1. In a large pot or skillet, brown meat with onions if available, over medium-high heat.
  2. Add spices to meat mixture, stirring constantly.
  3. Turn heat down to medium-low, then carefully add liquid to make a sauce.
  4. Simmer at least 30 minutes or add to slow cooker (LOW 4-6 hours, HIGH 2-4 hours).
  5. Serve with roasted veggies.

Instructions for Chicken Breast and Thighs

  1. In a large skillet, brown onion over medium-high heat with a little oil, if available.
  2. Add spices to meat mixture, stirring constantly.
  3. Turn heat down to medium-low, then carefully add liquid to make a sauce.
  4. Either stir in veggies now, or roast them at 425°F for 15-20 minutes.
  5. Add chicken and let simmer in the sauce for about 30 minutes.
  6. Use a fork to break chicken into bite-sized pieces.

Instructions for Fish

  1. In a large skillet, brown onion over medium-high heat with a little oil, if available.
  2. Add spices to meat mixture, stirring constantly.
  3. Turn heat down to medium-low, then carefully add liquid to make a sauce.
  4. Either stir in veggies now, or roast them at 425°F for 15-20 minutes.
  5. Add fish and let simmer in the sauce for about 10 minutes.
  6. Use a fork to break fish into bite-sized pieces.

Instructions for Slow Cooker

  • Not recommended for fish.
  • Chicken thighs hold up better than chicken breasts.
  • If using ground meat, brown before adding to slow cooker.
  1. Add all ingredients to slow cooker.
  2. Cook on LOW 6-8 hours or HIGH 3-4 hours.

Tips and Tricks

  • Garnish your curry with cilantro, green onion, and a squeeze of lime or lemon (if available).
  • Garnishing with a finely diced granny smith apple adds a nice texture and brightness.
  • Roasting veggies take another pan but add flavor and texture, while adding very little to the actual prep time.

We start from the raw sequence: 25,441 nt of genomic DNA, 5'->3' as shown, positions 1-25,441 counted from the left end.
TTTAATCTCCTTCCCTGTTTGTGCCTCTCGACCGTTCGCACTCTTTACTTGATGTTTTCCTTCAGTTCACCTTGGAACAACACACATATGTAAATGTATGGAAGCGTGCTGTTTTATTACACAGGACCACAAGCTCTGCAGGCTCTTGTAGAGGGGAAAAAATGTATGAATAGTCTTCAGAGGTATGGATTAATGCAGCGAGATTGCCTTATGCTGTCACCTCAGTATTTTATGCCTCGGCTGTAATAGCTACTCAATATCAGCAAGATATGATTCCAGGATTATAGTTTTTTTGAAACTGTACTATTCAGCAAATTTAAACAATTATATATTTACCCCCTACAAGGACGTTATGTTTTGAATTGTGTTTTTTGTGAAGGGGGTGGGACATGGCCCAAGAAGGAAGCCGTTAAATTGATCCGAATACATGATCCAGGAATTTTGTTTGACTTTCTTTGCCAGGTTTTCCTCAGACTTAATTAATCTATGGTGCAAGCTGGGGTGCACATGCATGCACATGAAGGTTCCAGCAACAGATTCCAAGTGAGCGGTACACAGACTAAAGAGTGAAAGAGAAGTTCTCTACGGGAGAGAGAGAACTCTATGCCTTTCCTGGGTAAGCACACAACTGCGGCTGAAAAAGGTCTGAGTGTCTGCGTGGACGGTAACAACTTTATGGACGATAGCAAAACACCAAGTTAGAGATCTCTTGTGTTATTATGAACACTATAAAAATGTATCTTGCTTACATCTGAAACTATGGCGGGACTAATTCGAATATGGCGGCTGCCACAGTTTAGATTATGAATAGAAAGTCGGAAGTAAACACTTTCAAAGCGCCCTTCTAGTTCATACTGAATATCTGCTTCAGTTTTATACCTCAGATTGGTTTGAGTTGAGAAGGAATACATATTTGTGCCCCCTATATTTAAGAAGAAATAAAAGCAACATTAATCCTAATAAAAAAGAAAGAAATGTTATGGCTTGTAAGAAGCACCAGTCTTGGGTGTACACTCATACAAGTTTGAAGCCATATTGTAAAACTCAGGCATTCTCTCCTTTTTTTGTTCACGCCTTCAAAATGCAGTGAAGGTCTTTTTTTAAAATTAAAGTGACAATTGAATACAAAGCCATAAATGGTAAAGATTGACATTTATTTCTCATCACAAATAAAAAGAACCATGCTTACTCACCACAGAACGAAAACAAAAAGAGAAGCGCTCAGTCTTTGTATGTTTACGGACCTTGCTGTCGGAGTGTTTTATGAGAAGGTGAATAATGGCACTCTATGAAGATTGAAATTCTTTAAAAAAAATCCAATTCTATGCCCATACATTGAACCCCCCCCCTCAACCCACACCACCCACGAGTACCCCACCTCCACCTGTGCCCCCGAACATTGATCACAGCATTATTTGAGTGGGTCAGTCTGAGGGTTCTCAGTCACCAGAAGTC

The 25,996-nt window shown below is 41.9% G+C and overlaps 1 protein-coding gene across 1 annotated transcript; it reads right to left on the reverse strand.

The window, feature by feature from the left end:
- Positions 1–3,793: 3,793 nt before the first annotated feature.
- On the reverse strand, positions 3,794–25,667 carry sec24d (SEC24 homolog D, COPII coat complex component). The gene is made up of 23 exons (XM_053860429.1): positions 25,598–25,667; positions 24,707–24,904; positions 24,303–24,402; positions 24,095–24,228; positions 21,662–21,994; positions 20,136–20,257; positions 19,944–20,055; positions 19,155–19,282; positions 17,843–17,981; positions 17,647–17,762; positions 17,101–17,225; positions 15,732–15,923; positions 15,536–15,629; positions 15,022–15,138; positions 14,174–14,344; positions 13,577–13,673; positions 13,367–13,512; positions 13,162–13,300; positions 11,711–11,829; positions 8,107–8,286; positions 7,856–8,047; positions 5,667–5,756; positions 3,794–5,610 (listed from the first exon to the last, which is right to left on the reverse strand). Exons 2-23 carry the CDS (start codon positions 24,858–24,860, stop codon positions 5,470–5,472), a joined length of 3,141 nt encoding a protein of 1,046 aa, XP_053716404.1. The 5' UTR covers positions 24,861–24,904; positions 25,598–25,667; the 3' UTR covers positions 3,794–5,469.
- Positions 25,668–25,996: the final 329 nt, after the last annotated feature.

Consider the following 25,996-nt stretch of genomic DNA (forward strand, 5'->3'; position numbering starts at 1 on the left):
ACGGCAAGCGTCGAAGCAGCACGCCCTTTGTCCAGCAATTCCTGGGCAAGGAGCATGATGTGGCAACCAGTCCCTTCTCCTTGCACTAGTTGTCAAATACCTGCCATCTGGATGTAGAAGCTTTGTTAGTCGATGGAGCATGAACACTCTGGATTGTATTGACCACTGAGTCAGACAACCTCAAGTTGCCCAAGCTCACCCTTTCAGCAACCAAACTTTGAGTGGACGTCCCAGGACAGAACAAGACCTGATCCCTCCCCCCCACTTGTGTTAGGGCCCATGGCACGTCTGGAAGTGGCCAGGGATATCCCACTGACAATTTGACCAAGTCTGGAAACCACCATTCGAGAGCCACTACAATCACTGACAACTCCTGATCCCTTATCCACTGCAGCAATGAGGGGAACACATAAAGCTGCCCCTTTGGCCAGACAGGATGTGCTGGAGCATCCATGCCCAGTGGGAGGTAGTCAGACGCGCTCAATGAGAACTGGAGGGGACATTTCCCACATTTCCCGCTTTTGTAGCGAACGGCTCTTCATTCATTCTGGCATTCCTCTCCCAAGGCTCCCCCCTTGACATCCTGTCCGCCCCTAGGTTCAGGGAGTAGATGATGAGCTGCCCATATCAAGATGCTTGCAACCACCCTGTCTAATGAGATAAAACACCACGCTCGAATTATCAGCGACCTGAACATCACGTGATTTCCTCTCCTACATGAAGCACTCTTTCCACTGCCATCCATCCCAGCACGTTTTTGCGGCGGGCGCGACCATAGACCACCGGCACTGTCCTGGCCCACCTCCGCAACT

• Make enough for lunch the next day

 

Give it a try! Thinking about cooking this way will make it easier to throw together a fast, healthy, and tasty curry.

 

*Wild and Well Fed is a participant in the Amazon Services LLC Associates Program. While this does not add any cost to the consumer it helps Gina continue to work on this blog. She will only provide links to things she thinks will help you or you might really like. Thanks for the support!

f curry (2)

A Formula for Make-Ahead Healthy Smoothies

Make Ahead Smoothies

Make-ahead smoothies are a healthy way to start your busy morning. I love smoothies, but I found it was taking too much time each morning to get all the ingredients out, make the smoothie, then put everything away.

Formula vs. Recipes

Most of my go-to meals I use formulas instead of recipes. The general formula allows flexibility to change things up without thinking it very hard. They allow me to work with what I have. And if you give a person a recipe the can cook for a day, give them a formula, they can cook for a lifetime.

00100dPORTRAIT_00100_BURST20180514080006266_COVER

Why I Use A Formula for Make-Ahead Healthy Smoothies

Like everyone, my mornings are a bit hectic. I must get my kids ready, and lunches packed for daycare, pack food for my husband and me, get my car packed for my job, and feed the goats. I try to get as prepared as I can the night before, but I’m always looking for ways to simplify.

Batch “cooking” smoothies is a great time saver. Making them ahead of time is just more efficient. Most smoothie ingredients can go straight from the freezer to the blender which is a huge advantage. Smoothies are also highly customizable, which is also great.

Here is a general formula for a make-ahead smoothie.

Greens + Fruit + Protein + Liquid +(extras)= Smoothie

Use the table below to get combination ideas. Play around, see what you like

Smoothie Chart

*best if added just before blending or chopped before freezing if applies

I found this blender on Amazon that you can screw a regular mason jar directly to the base. It’s no Vitamix, but it gets the job done.

Blender with make ahead smoothies

I like that I can store, blend, and drink all in the same jar. This saves time and dishes. If you have a different blender you can store your make-ahead smoothies in the container you plan to drink it out of.